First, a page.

The CFA Society of the UK (CFA UK) hopes its new qualification —  a Certificate in Impact Investing — to help close the knowledge gap and lead to a better understanding of impact investing, which has the potential to fundamentally reshape the investment industry. 

The not-for-profit industry body’s new program will focus on key aspects of impact investing including investment strategies and implementation and impact measurement and management. CFA UK says this is a first-of-its-kind qualification aimed at investment professionals seeking an introduction to impact investing. 

The new certificate follows an impact investing pilot program last year, and also follows on from two certificates launched by CFA UK and CFA Institute —  the Certificate in Climate and Investing launched last March and the Certificate in ESG investing in March 2021.

The certificate, which has been developed by an expert panel, can be obtained via a self-study course covering a range of topics, including impact investment philosophy, strategy and implementation; asset classes and products in private and public markets; and impact selection, measurement, management, monitoring and reporting.

CFA UK said the course structure ensures all candidates develop a clear understanding of the shape and size of the market, and gain the skills needed to implement impact strategies, including how to develop theories of change and measurement frameworks.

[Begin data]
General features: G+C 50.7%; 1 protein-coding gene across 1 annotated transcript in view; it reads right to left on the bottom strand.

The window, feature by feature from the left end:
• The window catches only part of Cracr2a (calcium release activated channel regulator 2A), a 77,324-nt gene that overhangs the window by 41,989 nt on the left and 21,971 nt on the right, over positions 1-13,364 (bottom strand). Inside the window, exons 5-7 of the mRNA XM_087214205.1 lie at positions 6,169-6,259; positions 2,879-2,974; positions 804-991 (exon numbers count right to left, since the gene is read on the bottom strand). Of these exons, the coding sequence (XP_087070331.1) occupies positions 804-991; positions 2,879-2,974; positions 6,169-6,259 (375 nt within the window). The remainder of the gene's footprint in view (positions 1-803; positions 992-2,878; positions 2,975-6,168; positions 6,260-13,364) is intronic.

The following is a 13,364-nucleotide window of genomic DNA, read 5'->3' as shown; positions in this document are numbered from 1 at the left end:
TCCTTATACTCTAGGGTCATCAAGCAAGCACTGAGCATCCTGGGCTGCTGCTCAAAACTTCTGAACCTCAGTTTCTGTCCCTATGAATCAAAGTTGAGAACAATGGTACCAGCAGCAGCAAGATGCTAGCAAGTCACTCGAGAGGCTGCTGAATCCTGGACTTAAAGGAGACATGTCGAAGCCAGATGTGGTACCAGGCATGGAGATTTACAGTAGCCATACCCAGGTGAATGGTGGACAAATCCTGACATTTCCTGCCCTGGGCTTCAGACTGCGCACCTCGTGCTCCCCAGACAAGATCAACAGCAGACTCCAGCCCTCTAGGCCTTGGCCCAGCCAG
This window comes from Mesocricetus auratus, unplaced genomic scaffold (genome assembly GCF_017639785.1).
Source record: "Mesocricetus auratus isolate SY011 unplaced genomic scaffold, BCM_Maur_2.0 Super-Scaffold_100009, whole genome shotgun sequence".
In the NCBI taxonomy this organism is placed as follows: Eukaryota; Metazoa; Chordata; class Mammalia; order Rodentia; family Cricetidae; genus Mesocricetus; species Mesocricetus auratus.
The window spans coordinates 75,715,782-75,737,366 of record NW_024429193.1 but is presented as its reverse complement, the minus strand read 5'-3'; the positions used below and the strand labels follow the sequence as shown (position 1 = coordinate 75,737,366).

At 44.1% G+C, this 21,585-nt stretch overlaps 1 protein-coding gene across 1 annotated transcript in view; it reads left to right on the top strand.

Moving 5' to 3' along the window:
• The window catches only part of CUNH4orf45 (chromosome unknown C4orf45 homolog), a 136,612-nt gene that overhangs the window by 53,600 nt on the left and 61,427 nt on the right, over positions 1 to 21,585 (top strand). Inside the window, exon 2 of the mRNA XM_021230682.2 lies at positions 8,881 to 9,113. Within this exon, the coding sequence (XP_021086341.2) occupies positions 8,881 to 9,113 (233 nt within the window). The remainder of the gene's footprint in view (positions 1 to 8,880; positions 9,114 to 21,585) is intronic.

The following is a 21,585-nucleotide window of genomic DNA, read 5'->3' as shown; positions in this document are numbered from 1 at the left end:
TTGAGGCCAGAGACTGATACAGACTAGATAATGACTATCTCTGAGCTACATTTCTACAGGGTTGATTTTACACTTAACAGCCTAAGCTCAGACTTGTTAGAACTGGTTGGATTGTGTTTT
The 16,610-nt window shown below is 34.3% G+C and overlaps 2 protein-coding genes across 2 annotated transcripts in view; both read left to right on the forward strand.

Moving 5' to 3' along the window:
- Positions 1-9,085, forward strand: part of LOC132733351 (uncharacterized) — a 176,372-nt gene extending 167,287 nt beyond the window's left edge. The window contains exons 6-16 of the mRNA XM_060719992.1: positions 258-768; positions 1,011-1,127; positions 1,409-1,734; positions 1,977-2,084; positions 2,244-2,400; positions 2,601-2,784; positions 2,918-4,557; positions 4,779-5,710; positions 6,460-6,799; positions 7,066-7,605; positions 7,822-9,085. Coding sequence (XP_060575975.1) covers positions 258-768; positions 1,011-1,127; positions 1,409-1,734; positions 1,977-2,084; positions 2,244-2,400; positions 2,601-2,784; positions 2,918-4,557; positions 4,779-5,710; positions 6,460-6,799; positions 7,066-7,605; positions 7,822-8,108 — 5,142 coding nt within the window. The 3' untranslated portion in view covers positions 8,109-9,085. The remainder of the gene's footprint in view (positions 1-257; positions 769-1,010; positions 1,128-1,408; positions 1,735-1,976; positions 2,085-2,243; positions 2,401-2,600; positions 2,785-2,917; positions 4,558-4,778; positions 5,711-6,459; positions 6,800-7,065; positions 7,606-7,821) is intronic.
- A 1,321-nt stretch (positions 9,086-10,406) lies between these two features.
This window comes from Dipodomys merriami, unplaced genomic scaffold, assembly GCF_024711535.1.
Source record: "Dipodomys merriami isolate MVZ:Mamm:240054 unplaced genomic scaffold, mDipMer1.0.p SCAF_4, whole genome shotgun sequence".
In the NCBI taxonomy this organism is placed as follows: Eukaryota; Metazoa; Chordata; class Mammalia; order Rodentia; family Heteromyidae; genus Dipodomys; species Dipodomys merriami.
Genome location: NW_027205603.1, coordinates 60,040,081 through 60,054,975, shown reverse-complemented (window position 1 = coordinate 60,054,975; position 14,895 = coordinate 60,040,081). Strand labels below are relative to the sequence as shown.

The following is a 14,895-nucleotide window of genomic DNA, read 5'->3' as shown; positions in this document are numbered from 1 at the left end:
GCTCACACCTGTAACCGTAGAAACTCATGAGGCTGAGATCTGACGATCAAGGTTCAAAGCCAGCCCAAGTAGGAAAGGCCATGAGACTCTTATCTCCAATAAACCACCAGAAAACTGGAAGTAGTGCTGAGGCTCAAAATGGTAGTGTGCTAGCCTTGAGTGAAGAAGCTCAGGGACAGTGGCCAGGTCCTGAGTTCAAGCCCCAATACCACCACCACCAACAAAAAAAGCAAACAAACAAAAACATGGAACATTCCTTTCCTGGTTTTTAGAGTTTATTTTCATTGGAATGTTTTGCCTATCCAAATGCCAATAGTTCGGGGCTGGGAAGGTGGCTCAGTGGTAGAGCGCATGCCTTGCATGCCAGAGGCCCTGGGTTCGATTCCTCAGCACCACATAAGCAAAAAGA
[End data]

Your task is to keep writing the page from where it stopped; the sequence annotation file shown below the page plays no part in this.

Jamie Innes, investment manager for UK-based impact wealth manager Tribe Impact Capital, who contributed to the development of the syllabus, said people’s understanding of impact investing had come a long way over the last decade, but that there was still work to be done.

“Given the rapid rise of impact investing as a theme in public markets, there’s a lack of standardisation and agreement regarding how to generate long-term impact,” he said. 

Closing the knowledge gap

A study by the UK’s independent financial regulatory body — the Financial Conduct Authority — found that 4 in 5  consumers want their money to ‘do some good’ alongside providing a financial return, while only 20% of investors were aware of sustainable investment options. This points to a significant knowledge gap. 

“The certificate is a fantastic addition to the marketplace that will hopefully help to close this gap and lead to a greater understanding of impact investing. A qualification of this nature helps the sector mature and enables greater accountability and transparency between money managers and clients,” said Innes.

Another issue is the failure to make the distinction between impact investing, which seeks to create real world positive outcomes for people, places and the planet, and ESG, which largely focuses on risk factors and performance. 

A need for impact education

In Australia, a Colonial First survey last year, found that less than a third of the 1,400 Australians surveyed were aware of ESG investing and sustainable investing, and under 6% understood it . Half didn’t understand the term “net-zero” and even fewer (38%) understood the meaning of “greenwashing”. 

This suggests, as is the case in the UK, that Australians too could do with enhanced education in this space.   

As clients increasingly demand for positive impact alongside financial return increases, investment professionals must respond accordingly and understand the space, its application and the ways it can be delivered.

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